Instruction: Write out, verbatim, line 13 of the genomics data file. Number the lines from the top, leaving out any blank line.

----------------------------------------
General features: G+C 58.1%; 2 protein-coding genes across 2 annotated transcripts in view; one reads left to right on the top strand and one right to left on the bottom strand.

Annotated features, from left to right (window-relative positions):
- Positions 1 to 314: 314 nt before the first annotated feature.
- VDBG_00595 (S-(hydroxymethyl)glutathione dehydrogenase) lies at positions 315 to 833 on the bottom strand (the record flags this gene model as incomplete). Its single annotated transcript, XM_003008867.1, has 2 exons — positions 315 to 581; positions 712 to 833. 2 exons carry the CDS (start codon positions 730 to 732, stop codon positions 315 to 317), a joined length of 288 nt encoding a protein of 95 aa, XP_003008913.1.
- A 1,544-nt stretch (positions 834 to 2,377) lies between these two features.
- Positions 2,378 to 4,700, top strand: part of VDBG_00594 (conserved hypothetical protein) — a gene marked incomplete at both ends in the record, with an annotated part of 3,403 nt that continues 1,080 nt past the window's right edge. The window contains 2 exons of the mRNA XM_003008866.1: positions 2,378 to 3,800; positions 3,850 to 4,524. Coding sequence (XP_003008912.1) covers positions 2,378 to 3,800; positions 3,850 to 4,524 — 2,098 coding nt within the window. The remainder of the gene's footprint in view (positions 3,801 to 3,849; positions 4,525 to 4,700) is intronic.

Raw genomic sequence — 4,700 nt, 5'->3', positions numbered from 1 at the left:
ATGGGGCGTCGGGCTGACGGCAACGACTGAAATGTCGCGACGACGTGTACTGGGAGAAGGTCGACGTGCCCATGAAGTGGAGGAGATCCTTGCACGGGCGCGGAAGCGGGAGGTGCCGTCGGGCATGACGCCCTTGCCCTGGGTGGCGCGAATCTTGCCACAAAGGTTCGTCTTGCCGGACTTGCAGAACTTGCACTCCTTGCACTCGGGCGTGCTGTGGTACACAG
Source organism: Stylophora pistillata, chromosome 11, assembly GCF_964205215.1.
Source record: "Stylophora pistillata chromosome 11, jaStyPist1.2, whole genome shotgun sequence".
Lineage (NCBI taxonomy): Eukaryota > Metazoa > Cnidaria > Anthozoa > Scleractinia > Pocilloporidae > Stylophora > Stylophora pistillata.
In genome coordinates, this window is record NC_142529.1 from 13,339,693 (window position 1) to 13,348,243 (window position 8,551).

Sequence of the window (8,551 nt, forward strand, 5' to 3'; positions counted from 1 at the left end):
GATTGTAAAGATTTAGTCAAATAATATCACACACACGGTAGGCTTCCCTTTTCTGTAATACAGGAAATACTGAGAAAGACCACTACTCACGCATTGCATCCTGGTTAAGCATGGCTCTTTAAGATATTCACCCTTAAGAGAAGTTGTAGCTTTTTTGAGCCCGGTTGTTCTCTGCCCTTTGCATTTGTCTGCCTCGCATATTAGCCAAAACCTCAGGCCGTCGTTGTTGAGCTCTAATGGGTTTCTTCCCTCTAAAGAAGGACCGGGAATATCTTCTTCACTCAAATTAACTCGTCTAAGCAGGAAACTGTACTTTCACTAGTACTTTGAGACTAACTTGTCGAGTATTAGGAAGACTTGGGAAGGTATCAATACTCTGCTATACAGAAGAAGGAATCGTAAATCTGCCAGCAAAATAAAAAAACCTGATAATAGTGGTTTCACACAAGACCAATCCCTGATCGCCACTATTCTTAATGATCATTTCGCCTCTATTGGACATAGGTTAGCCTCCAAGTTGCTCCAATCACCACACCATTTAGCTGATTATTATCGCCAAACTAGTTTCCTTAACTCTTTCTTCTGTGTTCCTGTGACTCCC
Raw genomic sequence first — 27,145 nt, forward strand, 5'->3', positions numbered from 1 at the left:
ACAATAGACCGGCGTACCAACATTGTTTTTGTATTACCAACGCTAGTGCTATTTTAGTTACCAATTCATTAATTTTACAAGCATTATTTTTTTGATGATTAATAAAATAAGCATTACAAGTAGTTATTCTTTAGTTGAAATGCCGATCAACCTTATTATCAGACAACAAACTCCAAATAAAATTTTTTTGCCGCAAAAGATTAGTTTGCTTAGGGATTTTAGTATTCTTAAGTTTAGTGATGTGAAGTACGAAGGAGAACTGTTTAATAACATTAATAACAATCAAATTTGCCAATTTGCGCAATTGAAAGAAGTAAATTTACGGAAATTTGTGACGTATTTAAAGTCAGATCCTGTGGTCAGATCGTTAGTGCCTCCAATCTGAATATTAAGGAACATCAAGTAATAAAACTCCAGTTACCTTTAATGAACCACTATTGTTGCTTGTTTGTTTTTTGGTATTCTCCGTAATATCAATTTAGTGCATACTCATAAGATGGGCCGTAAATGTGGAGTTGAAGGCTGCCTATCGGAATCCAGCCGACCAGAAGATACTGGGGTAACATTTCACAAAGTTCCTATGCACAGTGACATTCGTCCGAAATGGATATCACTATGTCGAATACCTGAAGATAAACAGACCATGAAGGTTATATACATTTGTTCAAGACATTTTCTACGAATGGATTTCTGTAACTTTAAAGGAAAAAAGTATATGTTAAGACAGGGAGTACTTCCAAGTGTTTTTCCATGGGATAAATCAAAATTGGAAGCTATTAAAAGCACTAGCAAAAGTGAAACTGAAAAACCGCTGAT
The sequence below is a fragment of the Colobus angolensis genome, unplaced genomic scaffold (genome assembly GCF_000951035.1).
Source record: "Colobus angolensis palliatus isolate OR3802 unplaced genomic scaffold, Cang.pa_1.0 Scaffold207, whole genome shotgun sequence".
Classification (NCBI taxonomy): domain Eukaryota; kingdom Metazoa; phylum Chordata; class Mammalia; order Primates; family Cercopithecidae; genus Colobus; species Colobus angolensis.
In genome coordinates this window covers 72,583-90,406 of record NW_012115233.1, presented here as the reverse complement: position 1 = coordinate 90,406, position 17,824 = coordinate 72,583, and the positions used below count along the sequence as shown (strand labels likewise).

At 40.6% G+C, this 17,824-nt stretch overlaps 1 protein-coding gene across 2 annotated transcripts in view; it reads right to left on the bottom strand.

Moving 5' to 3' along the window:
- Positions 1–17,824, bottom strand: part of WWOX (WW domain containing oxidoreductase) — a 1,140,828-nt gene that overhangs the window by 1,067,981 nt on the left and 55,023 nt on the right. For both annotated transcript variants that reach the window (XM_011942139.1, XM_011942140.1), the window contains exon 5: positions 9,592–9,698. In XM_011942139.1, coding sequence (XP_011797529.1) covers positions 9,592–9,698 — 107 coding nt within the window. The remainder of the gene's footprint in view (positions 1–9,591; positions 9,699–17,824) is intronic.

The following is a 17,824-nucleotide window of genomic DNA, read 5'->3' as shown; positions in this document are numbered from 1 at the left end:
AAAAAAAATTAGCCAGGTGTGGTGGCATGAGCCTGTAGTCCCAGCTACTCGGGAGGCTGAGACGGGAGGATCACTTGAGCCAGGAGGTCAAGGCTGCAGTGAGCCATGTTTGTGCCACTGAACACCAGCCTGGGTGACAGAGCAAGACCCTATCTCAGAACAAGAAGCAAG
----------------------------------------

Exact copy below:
Sequence of the window (8,551 nt, forward strand, 5' to 3'; positions counted from 1 at the left end):